Note: The following piece was written as part of the flash fiction challenge Scarry Night hosted by Patti Abbott. Patti has published numerous short stories in various literary journals and crime zines, including Spinetingler Magazine, A Twist of Noir and Thrilling New Detective Magazine. She blogs about writing, books, movies, politics, life and music at pattinase.
Leland didn't have a happy childhood.
This wasn't due to any fault of his parents, save one: Phyllis and Maxwell Newfield doted on their only child. From new teeth to toddling steps to T-ball, they praised him, as any parent would. But that was all they did. So on Leland's first day at Happy Kitten Kindergarten, he expected to face a world that would lift him to heights unimagined.
Phillip Phillipson soon dissuaded him of that notion.
"You have funny ears," Phillip told him. It was play time, and they had been discussing Very Important Matters, such as who had the coolest shoes (Leland said his Keds were inherently superior to Phillip's Nikes), whose daddy was the strongest (Leland's daddy could knock out a shark with a single punch, for sure) and who had the right to play with the blocks (Leland had gotten there first, so duh).
"No, I don't," Leland said, who didn't see what his ears had to do with anything.
"Yuh-huh," Phillip insisted. "They stick out like Mickey Mouse. You have Mickey ears."
Heat rose in Leland's cheeks. "Stop it."
"Mickey ears! Mickey ears! Mickey ears!"
Before he could answer, Leland felt a searing pain on the side of his head, and heard Miss Johnson, his teacher, begin to scream.
In the emergency room, Leland's parents nodded worriedly while the doctor murmured about "dermis" and "risk of cellulitis." Leland fingered the dressing on the side of his head. He didn't understand what the doctor was saying, but he comprehended one thing: Phillip's words had somehow caused his ear burst into flame.
When the dressing came off and Leland could see the twisted chunk of cartilage attached to the side of his head, his parents spoke with him about tutors and long-distance education. Leland shook his head. He now knew the world of his parents wasn't the world in truth. He would learn with others or not at all.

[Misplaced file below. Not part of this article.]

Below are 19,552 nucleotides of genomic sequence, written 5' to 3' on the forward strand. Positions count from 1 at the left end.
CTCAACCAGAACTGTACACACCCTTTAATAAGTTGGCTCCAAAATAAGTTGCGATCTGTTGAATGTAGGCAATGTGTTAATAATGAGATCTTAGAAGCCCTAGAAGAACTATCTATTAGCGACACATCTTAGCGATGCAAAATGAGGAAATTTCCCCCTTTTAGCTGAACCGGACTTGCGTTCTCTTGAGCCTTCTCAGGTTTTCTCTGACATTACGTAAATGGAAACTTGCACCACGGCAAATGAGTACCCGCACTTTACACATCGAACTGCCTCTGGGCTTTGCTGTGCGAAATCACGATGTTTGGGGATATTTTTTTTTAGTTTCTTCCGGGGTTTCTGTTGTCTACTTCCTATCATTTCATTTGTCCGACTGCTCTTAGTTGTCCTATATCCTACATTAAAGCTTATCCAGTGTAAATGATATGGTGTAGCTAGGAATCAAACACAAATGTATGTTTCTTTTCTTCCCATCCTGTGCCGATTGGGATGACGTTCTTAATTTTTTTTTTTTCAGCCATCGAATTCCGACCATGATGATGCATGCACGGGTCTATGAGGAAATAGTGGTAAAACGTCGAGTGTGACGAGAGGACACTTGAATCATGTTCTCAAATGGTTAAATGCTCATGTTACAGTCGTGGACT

His parents picked a new school, and lawyers made everyone sign papers, and when that was finished, Leland was free to roam the falls of Country Isles Elementary. Learn he did, because the doctor couldn't restore the denuded section of scalp. Plenty of eyes saw it and tongues spoke, and every time they did so within Leland's hearing, fire was quick to come.
"Melissa, sweetie, it's not polite to point."
"But, mommy, what happened to his face?"
The burns were never particularly deep or dangerous. But each one drew attention, and attention drew comment, and comment drew flame. By the end of elementary school, Leland's mother was placing rolls of gauze in his backpack, quiet torment brimming behind her eyes.
"Hey, Newfield, kind of cold today, isn't it? Quit kicking and we'll give you a taste of this lighter fluid."
Silver Trail Middle proved far worse. Leland came home with scorched shirt sleeves and blackened inseams. His father bought stock in the companies that made Bactine and Jack Daniels.
"See, he totally looks like that guy in that horror movie, the one with razors on his fingers."
"No, he doesn't. Shut up, Mindy. He can hear you."
Leland had always applied himself and so had little trouble getting into the magnet program at Neuqua High. And instead of offering cocked fists, his fellow students parted for him in crowded hallways, holding their tongues as much as they employed them. But quiet was little different from words. He grasped what he'd yearned to know after Phillip Phillipson, that the course of nature itself seemed aflame, that he would burn one way or another, outside with gibes or inside with silence.
At least he thought he grasped it until that day in the cafeteria.
He was methodically chewing a ham sandwich when a tray clattered on his table. He looked up into hazel eyes in a pixie face haloed with auburn hair.
"Hi," the girl said. "I'm Eileen."
"Dare, huh?" Leland said.
Eileen blinked. "Uh, no."
"Brave for your own sake, then?"
"I ... I just wanted to introduce myself."
Leland snorted. "Why? Going to ask me to the prom?"
Eileen's face went white, then red. "No, I ... I'm in your calc class. And I sat near you in English last year. You ... no one ever talks to you. I mean, people talk about you, but never to you. And I thought that was, well, mean. I thought I'd try."
"Of course they don't talk to me. You're not very observant. See, I've got these scars."
Eileen's lower lip quivered, but she grabbed Leland's hand and squeezed. "Well, my name's Eileen, and I really don't mind the scars."
Leland recoiled, knocking over his soda. He didn't see those seated around him shoot quizzical glances in his direction. He didn't see Eileen shrink back and slip between the cafeteria tables, wiping her eyes. All he could look at was his scar-encrusted hand -- and the splotches of pink, new flesh where her fingers had pressed.